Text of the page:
Distilled water will safely give your houseplants a lovely drink of pure hydration. Cons are that your plant won’t receive any beneficial minerals, either. So you’ll need to be sure you provide fertilizer occasionally to make sure your plants get the nutrients necessary to help them grow. Another con is that you’ll need to buy distilled water — which adds both to the cost of watering your plants and environmental waste (if you’re buying plastic jugs of it). You can distill your own water, but it’s a cumbersome project.

water droplets on a ficus leaf


Rainwater is ideal for plants. It has the right minerals for your plants as well as high oxygen levels, which is great for your plant’s roots. (It can help the roots grow faster and take in nutrients faster, which means they’ll grow more quickly and strongly.)  

If you have a garden or just a lot of houseplants, you might want to install a rain barrel. (I’ve had a couple and love them!) 

But even rainwater has a caution. If you live in an area with environmental pollution (from manufacturing, for example), the rainwater might be too acidic for your houseplants. 

Spring water

If you have access to pure spring water, lucky you (and your plants)! Spring water has natural minerals that are good for your plants. Of course, buying bottled spring water for your houseplants isn’t a sustainable option. If you’re drinking spring water and have enough left over for your sensitive orchid, though — go ahead and give her a drink. She’ll love it!

A few watering tips

  • Use room temperature water, not cold and not warm.
  • Water more in the hot weather, a bit less in the winter.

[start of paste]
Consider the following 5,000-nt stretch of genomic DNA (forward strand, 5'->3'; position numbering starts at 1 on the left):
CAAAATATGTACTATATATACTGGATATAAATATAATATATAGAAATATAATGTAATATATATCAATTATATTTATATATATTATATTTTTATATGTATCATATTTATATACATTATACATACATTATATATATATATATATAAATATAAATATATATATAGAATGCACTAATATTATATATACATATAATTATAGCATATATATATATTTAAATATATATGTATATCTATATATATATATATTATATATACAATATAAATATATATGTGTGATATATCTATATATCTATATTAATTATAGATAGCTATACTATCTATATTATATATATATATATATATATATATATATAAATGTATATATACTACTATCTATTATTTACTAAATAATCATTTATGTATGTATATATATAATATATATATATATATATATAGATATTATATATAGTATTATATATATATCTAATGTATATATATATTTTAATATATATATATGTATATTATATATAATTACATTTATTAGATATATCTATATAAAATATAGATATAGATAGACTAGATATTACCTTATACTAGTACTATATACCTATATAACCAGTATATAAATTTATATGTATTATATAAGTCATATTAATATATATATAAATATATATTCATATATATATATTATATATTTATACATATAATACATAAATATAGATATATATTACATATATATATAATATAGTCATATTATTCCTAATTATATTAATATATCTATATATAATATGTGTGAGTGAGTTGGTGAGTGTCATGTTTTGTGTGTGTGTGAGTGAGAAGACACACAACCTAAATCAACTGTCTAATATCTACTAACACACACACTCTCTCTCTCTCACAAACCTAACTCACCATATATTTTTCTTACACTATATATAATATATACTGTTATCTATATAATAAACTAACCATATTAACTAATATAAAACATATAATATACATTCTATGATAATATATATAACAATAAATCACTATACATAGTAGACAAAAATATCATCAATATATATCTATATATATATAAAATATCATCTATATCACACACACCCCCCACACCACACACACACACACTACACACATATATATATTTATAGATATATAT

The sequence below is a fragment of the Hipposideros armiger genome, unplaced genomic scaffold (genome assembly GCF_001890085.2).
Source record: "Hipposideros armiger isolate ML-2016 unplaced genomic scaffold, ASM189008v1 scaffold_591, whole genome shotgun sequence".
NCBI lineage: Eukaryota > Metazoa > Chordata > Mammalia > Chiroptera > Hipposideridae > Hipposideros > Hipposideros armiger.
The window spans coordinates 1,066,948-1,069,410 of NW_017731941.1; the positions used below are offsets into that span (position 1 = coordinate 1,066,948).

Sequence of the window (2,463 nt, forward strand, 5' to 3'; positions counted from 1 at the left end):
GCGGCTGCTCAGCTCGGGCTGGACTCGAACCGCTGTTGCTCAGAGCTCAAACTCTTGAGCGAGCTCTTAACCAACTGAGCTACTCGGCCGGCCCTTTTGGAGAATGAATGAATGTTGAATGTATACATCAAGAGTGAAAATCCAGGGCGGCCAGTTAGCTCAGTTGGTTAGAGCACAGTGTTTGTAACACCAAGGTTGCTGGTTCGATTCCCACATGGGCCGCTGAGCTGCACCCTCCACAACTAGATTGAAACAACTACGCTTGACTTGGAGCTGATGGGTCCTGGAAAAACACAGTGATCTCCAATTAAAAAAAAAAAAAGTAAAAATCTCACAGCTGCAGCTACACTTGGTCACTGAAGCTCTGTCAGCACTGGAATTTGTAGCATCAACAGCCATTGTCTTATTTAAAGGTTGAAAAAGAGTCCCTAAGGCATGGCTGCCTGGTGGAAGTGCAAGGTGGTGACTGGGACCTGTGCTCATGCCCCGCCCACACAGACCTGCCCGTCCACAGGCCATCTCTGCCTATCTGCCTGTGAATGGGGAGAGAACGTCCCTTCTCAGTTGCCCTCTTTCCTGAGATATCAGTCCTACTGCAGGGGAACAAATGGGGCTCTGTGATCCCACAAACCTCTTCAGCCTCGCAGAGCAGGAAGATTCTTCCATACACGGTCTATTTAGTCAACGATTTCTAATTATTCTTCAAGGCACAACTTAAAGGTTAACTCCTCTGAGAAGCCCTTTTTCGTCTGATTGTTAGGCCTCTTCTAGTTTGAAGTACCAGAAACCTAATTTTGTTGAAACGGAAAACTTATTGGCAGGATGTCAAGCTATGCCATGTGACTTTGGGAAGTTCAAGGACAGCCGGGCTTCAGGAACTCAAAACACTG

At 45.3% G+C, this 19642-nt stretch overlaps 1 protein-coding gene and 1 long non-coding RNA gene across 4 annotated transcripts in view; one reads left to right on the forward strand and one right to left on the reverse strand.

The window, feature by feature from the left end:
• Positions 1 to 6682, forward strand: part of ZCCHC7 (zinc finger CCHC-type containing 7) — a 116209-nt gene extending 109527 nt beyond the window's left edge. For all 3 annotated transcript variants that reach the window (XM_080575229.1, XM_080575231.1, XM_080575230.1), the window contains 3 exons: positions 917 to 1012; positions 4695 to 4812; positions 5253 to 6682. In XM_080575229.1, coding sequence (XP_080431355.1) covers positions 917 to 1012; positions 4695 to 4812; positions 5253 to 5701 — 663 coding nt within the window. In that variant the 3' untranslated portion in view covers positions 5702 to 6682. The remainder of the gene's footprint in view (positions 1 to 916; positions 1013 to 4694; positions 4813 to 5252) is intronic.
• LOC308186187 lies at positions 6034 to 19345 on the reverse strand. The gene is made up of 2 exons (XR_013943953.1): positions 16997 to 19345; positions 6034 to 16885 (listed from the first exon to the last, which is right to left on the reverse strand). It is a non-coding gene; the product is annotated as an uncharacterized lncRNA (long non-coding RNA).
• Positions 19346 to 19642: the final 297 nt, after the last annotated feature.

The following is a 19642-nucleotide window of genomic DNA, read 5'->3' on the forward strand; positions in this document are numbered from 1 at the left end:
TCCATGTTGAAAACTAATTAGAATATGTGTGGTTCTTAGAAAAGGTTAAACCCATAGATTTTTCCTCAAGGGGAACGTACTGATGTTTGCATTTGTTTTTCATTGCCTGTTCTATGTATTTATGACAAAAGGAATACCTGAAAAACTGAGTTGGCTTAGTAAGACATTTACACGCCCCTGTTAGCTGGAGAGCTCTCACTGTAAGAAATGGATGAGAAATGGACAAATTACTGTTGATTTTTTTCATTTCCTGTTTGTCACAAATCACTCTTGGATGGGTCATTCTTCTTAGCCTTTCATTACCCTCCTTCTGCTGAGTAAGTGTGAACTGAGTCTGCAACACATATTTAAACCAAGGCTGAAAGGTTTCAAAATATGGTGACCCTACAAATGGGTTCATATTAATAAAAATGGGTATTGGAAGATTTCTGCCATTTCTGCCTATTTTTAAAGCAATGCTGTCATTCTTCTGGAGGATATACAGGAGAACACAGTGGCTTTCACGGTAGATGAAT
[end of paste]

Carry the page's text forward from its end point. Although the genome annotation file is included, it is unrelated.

• Water early in the day, not at night. Don’t let your plants go to bed wet. (Water will evaporate better during the day, which means the leaves won’t stay wet overnight.)
  • Fully water your plants — so that the water reaches the roots in the bottom of the pot and drains out. Don’t water your plants gingerly (a drop here and a dribble there). Give them a good drink once in a while (weekly is good for many plants) and then let them dry a bit before their next drink. To make sure the roots are getting a drink, water your plants until the water runs out the bottom of the pot. Empty any water in the saucer underneath when you’re finished, though. (I take all of my smallish plants to the sink and water them there every weekend.)
  • Don’t overwater. The worst thing you can do to most plants is overwater them. Roots need oxygen; they need to dry out between waterings. For most plants, you’ll want to let the top inch or so dry out between waterings. Dip your finger in about an inch (to the first knuckle after the fingernail). If the soil feels dry, give your plant a drink. BTW, that first knuckle is called the distal phalanx or DIP for short. So this is the DIP test!
a hand holds a silver watering can, watering plants on a windowsill

Signs that you’re overwatering:

  • Yellowing leaves that are dropping
  • Wilting leaves (of course this is also a sign of a thirsty plant, so check the soil!)
  • No new growth or very slow growth
  • Brown, saggy young leaves
  • Gnats flying around the plant (these like fungus, and they’re attracted to wet soil)
  • Algae on the top of the soil

If you’ve really overdone the watering, you may need to repot your plant in fresh, dry soil. But usually you can just let the soil dry out for a bit and start fresh. 

What kind of water do you use for your houseplants? Please share your watering tips with the C2K community!